This storm does show similar qualities to the recent nor`easter
across our region but current model projections have the storm
weaker and much more progressive. However, this does not mean
the storm will be less impactful across the region.

Temperatures are going to play a huge role in the outcome of
this system and the proximity to the coast will be a driving
force. The further from the coast the storm stays, the more
cold air would be able to reach our area and keep a possible
snowier solution.

For now, kept the possibility of rain/snow through much of the
region with more snow from the I-95 corridor and points north
and west and more rain towards the coast and southern Delmarva.
The models are showing a great deal of moisture moving into the
region and rain could quickly turn to snow as intensity
increases and cold air gets drawn down towards the surface. The
potential for a good accumulating, wet snow is there.

This system looks to impact both the morning and evening
commutes so caution will be needed for travelers in our area.
Additionally, the winds will be gusty, possibly up to 40 mph
along the coast and 30 to 35 mph inland, which may bring some
wires, tree limbs or trees down, especially as the ground is
already wet (with limited drying occurring) and already damaged
trees may not be able to withstand much more wind. A heavy, wet
snow will also make this harder to shovel. One ray of light is
that this storm will be during the daytime hours so some melting
is likely to occur.

Thursday through Sunday...The storm moves further away from the
region on Thursday and the precipitation should come to an end.
Good northwest flow will allow for the possibility of some lake
effect snow showers making their way into our northwestern
areas on Thursday and Friday.

Another system will start to move towards our area late in the
weekend.

&&

.PHI WATCHES/WARNINGS/ADVISORIES...
PA...Winter Storm Watch from Tuesday evening through late Wednesday
night for PAZ054-055-060>062-103-105.
NJ...Winter Storm Watch from Tuesday evening through late Wednesday
night for NJZ001-007>010.
Coastal Flood Advisory until 2 PM EST this afternoon for
NJZ012>014-020-022>027.
DE...Coastal Flood Advisory until 2 PM EST this afternoon for
DEZ002>004.
MD...None.
MARINE...Small Craft Advisory until 6 PM EST Tuesday for ANZ450>455.
Small Craft Advisory until 6 AM EST Tuesday for ANZ430-431.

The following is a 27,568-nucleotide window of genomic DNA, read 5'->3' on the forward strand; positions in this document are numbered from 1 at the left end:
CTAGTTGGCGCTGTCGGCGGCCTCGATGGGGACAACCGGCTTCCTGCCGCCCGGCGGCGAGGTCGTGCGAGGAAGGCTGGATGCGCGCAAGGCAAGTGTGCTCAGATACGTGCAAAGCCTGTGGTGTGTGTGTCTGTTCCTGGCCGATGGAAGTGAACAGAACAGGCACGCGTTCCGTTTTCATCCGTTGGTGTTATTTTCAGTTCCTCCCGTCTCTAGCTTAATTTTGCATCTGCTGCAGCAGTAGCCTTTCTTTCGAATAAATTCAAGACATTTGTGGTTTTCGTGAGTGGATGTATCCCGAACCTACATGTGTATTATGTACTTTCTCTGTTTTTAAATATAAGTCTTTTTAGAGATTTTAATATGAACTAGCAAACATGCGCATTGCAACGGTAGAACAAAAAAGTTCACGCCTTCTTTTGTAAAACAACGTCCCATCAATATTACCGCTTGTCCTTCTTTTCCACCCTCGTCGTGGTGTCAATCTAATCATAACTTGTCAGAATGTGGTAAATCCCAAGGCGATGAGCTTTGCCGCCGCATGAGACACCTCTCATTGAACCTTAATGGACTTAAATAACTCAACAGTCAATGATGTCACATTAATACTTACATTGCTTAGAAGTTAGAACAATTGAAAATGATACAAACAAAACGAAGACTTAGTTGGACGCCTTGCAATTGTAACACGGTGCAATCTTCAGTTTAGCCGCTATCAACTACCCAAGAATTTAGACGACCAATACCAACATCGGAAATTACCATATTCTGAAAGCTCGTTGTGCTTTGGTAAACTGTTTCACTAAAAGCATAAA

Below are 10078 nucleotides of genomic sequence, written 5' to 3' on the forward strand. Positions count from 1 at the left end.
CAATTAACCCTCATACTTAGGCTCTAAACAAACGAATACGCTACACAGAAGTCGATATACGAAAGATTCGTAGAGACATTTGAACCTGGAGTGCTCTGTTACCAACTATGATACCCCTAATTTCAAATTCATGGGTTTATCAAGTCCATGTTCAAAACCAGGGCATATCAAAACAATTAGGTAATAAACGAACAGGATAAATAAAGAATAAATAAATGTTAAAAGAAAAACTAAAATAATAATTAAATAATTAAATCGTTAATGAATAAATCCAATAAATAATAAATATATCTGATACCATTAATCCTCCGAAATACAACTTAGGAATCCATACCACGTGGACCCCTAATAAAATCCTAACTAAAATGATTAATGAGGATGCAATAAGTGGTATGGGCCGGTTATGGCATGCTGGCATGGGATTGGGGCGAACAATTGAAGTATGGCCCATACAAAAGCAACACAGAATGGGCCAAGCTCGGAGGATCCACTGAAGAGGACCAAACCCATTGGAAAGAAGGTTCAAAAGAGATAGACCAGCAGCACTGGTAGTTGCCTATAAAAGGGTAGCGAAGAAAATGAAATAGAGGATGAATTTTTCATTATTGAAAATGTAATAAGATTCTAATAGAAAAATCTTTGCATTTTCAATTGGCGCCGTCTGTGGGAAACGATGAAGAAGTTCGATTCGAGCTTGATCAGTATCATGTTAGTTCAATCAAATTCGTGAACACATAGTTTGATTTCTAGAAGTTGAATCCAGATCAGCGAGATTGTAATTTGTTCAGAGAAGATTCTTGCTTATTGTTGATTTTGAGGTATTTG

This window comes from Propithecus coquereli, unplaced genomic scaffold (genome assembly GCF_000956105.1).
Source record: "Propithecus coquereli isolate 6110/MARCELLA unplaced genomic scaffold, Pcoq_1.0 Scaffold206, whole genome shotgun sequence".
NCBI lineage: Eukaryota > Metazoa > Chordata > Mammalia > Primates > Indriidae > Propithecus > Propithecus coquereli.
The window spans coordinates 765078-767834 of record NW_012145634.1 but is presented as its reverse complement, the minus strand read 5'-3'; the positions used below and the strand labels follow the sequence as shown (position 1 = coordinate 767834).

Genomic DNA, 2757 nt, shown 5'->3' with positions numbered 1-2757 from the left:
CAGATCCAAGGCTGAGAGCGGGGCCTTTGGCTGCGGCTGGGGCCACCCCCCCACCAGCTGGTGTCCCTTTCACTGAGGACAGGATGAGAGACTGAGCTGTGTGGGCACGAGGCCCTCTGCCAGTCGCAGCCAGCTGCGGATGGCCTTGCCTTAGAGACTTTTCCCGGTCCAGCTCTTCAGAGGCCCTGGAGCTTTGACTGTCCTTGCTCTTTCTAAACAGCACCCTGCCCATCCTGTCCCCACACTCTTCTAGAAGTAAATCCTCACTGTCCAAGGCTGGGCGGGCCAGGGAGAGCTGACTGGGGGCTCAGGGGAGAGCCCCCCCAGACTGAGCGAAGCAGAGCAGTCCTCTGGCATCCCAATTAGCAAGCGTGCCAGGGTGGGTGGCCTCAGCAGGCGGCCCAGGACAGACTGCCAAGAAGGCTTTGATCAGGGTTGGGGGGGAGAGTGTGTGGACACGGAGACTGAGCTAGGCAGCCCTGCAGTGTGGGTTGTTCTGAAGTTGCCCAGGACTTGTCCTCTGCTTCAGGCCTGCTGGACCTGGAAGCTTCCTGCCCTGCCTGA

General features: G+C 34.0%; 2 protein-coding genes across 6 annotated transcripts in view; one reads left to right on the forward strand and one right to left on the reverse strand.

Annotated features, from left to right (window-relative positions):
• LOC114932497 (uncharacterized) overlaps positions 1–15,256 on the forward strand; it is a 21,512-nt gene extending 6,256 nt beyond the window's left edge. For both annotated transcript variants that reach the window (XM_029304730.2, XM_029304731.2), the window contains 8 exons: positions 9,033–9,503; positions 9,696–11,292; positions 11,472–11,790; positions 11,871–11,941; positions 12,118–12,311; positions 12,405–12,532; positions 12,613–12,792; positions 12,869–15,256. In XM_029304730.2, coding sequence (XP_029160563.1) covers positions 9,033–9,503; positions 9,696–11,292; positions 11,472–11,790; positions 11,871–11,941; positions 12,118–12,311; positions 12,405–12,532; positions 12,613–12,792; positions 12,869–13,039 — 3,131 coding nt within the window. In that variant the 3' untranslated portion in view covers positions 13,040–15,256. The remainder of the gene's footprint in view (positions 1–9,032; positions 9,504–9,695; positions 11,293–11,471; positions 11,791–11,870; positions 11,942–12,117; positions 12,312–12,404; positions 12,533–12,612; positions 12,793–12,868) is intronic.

&&

$$

Synopsis...Iovino
Near Term...O`Hara
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Re: Mid-Atlantic Preliminary Winter 2017-2018

#29 Postby Bizzles » Mon Mar 19, 2018 10:50 pm

Lots of really cool info in tonight's discussion:

000
FXUS61 KPHI 200104
AFDPHI

Area Forecast Discussion
National Weather Service Mount Holly NJ
904 PM EDT Mon Mar 19 2018

.SYNOPSIS...
A pair of back to back noreaster`s Tuesday and Wednesday mornings
will merge into a single intense blockbuster storm off the mid
Atlantic coast by Wednesday afternoon and then head for Nantucket
Island early Thursday. High pressure builds in later Friday into
Saturday, then low pressure tracks nearby and probably to our south
Saturday night and Sunday.

&&

.NEAR TERM /UNTIL 6 AM TUESDAY MORNING/...
Few changes needed. It was noted that the dew points across the
northern areas verified 5-10 degrees colder than earlier fcst.
The cold dry air will spread southward tonight and affect p-type
during the initial arrival of the deeper moisture. The 18Z
models were continuing to show varying solutions with the GFS
showing much less QPF that the earlier run (especially for Wed)
and the NAM showing more for Tue and less for Wed. It shows more
impacts for sleet/snow for Tue across the Delaware Valley. Few
changes to the previous fcst. A wind advisory has been issued
for SE NJ and Sussex county DE for Tuesday.

Earlier...

An absolute nightmare of a forecast today. Models have trended
north and wetter with the systems affecting our region beginning
late tonight and early tomorrow. Run-to-run discontinuity
appears to be the only forecast continuity with the operational
models for this event, which means that the forecast remains
unusually low confidence, even within 24 hours.

Tonight is basically all setup, as a potent midlevel vort max in
the central plains moves into the Ohio Valley tonight while an
upstream kicker shortwave trough digs rapidly southeastward into
the Mid-South by 12Z Tuesday. Attendant surface low with the
predecessor vort max should reach the central Appalachians by
12Z Tuesday. This will begin to weaken as a low regenerates near
the Carolina coast. Substantial isentropic ascent will begin
tonight in the southern CWA in advance of these features, but
it will have a tough time seeping northward, as high pressure in
Ontario will prove to be a stubborn obstacle for poleward
progression of warmer/moister air. Notably, models have
uniformly underestimated the dry air at the surface today in the
northern CWA. As such, once isentropic lift proves sufficient
for precipitation production in the southern CWA late tonight, I
slowed the progress of higher PoPs northward considerably.
Basically, this means I kept anything above low- chance PoPs
confined to MD/DE during the overnight period.

Temperatures will mostly be warm enough for rain at onset,
though temperatures will approach or drop below freezing near
sunrise near the Mason-Dixon Line, so chances for sleet/snow
mixing in become higher by this point.

Speaking of temperatures, used a blend of 2-m operation model
temperatures (strong weighting) and colder statistical guidance